We have already mentioned how it is quite acceptable to note how certain lifestyle and personal attributes can adversely affect p't progress toward optimal health. It's all about how it is expressed. It is not judgemental for a nurse to say that p't X is not receiving enough support from family to change dietary behaviour because the family/societal group have normalised a high-fat/ highly processed / no fresh vegetable/junk diet. Or it's going to be very difficult to have p't C stop smoking as most of her friends and family have not absorbed any public health education message over the last 20 yrs. Or p't A will likely keep picking up STIs because he continues to choose sexual partners who have them. Or how the children of p't Y will likely continue to receive a substandard diet because parents choose to place higher priority on gambling and buying alcohol and cigarettes.

There is nothing wrong with pointing out how certain social behaviour /norms/values and ethnicity/education/intelligence/class have negatively or positively impacted on health.

But there is everything wrong with expressing these in a judgemental fashion ....and even more wrong with withholding quality nursing care because of it

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Spidey's mom works as a RN.

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i'm an rn student, doing rotations in a large hospital. i've rotated off and on a med/surg unit over the past few weeks. there is a nurse (nurse r) on the unit that has been assigned as a preceptor (of sorts) for the students while we are there.

here's my "issue." nurse r seems a bit psychotic. during report she makes comments (judgements really) about the patients social situations. some of the remarks are based on ethnicity, some are about class, stupidity, being sleezy, being an annoying patient... you get the idea.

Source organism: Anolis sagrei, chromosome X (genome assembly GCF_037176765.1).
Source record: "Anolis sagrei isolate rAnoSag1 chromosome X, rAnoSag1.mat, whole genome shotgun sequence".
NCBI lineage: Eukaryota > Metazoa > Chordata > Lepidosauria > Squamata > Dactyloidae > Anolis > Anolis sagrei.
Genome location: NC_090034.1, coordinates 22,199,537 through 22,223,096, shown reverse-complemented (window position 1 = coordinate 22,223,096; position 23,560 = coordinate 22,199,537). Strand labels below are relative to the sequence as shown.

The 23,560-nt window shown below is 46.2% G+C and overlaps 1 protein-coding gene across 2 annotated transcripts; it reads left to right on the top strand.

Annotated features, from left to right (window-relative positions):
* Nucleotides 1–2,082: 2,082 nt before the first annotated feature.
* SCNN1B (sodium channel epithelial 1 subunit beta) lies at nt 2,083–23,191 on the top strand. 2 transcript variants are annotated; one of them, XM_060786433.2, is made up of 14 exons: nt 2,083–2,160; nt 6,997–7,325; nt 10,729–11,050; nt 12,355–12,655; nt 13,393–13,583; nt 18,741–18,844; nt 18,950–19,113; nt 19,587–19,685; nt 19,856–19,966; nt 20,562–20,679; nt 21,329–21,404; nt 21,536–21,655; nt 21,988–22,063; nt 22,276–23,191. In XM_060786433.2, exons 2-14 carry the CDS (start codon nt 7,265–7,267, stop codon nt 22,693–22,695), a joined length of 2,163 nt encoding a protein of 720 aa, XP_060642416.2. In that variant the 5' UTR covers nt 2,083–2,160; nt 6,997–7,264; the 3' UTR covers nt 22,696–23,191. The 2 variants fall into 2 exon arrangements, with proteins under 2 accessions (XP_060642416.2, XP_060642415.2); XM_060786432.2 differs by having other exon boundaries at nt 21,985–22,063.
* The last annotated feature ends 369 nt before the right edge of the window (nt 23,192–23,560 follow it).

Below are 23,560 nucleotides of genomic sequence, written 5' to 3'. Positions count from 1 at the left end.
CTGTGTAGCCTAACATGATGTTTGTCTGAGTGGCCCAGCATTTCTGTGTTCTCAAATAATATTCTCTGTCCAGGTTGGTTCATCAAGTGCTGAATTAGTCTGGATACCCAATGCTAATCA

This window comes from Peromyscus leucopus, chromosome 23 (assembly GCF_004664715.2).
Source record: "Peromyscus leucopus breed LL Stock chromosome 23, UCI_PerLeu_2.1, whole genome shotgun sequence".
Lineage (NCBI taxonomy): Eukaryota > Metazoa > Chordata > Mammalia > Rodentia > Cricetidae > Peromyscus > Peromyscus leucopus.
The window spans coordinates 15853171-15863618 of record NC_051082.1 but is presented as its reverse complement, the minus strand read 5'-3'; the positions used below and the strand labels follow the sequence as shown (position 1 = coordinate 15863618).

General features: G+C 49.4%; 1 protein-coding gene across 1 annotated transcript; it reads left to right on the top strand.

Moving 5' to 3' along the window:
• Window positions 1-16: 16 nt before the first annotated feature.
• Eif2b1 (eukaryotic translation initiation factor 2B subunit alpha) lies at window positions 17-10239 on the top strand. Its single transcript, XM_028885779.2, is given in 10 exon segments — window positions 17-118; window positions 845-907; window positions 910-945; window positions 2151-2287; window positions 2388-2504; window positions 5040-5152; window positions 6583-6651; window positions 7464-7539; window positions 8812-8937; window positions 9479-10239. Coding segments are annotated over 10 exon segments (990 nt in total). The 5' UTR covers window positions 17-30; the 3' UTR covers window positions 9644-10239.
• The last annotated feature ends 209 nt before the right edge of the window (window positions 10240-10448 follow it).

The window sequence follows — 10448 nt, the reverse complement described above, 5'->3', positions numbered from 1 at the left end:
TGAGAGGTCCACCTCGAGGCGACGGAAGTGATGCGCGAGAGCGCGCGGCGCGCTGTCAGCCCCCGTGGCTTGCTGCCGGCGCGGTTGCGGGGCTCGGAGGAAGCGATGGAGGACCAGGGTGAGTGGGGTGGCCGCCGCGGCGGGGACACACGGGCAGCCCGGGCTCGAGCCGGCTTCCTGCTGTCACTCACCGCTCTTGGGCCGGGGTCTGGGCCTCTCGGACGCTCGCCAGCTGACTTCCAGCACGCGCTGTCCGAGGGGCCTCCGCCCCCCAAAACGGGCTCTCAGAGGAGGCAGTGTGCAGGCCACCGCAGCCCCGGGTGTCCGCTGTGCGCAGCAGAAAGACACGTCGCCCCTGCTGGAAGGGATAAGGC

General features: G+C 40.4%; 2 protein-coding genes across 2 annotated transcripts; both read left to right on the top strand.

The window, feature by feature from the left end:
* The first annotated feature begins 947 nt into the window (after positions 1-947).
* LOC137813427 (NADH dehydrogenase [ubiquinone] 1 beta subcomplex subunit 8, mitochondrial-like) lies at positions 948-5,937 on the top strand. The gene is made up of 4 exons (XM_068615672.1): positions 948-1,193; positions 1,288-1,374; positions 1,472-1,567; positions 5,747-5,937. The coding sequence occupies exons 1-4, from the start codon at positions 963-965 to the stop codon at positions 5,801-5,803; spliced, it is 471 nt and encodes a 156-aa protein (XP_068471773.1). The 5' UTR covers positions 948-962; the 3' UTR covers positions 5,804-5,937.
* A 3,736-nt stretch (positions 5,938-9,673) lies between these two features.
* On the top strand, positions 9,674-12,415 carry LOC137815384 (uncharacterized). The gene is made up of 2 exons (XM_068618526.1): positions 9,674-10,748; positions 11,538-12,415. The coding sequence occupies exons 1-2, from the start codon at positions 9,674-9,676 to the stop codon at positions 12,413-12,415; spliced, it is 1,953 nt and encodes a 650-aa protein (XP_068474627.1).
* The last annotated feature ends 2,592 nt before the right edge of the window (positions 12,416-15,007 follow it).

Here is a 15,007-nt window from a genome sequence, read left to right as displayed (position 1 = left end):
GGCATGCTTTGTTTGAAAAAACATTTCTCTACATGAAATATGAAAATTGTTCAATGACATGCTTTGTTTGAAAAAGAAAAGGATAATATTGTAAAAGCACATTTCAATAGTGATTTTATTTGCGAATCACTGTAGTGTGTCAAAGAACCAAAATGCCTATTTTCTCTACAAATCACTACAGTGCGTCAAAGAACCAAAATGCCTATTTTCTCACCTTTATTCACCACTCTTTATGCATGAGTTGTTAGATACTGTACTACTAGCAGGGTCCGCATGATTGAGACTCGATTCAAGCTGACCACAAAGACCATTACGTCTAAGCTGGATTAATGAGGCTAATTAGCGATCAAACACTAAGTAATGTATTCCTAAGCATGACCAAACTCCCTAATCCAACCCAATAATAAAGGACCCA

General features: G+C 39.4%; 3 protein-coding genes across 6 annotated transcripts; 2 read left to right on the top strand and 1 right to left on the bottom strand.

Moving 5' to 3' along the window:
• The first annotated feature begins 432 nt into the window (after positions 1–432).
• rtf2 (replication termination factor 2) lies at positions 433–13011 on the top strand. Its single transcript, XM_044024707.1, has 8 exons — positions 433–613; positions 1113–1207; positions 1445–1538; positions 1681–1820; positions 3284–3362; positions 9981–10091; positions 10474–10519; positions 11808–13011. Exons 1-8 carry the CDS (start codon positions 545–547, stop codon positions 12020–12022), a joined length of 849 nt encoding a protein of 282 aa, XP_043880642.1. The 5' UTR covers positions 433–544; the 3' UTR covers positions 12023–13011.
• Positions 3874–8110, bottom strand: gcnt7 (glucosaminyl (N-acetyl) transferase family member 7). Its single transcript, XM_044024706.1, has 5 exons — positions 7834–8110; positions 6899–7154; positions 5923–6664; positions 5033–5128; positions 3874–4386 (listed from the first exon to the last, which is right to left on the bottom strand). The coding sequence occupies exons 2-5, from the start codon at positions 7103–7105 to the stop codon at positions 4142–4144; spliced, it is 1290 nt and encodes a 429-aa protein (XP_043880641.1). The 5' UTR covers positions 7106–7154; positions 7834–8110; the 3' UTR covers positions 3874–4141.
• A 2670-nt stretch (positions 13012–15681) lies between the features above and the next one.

emphasis in red - mine.

while i understand some of the posts about being able to vent about our patients - it does drive me crazy to have the nurse during report go over all this kind of judgmental crap. just give me the basics and depending on which end of the shift it is, let me get out of report and start my day or go home.

there are nurses who meander all over the place during report - there are many threads here on an about that particular issue.

as to basing your care of the patient on the issues noted in the op's post - that is wrong.

we are patient advocates -regardless of how they live their lives.

on the first day of nursing school our assignment was to identify our own biases - and write about it. then remember to never base our care on a patient on how we feel about our bias.

yes, talk with your clinical instructor. don't lie low.

i'm proud of you for being appalled at this behavior.

i've seen a few circumstances of it but for the most part the nurses i work with are true patient advocates.

steph

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Lay low? I'm not the "moral police?" Really? You've been an RN a year and you sound like her already. Yes, I can tell your world of thinking has changed already. You sound like your heart has started to harden already. :o

"Who cares what she says anyway?" --- gee, I don't know when she's violating HIPPA, giving substandard patient care (because low class patients don't "deserve" the same care as the private pay, full insurance patients) and running around the unit gossiping about patients LOUDLY where anyone and everyone (including other patients and family can hear).... call me a naive nursing student, but I do care. It's inappropriate on every level. It's shameful, it's embarassing. Change her? Nah. I'd like to see her fired truthfully. But at minimum I do want to make sure she is not around any more students. But that's not my decision. All I can do is stand up for what I know is right even if no one else -- staff, students or other instructors is willing to do it with me. I'll be able to sleep knowing I did the right thing.

But for you to say "who cares" and you've been an RN for only a year is really scarey. This crap is like high school. If you are in the cool group, you hang out, chat, gossip and talk nasty about the patients and their families. If you're a nerd, you don't play the gossip game. If nursing is THAT BAD, get out. Seriously. :mad:

I'm a nerd and proud of it. I've been over high school games for a long time. This is unprofessional behavior. I realize some of the nurses are barely above high school age, but discussing a patient's family, personal or social history is wrong and inappropriate -- unless it's DIRECTLY related to their illness and/or care plan.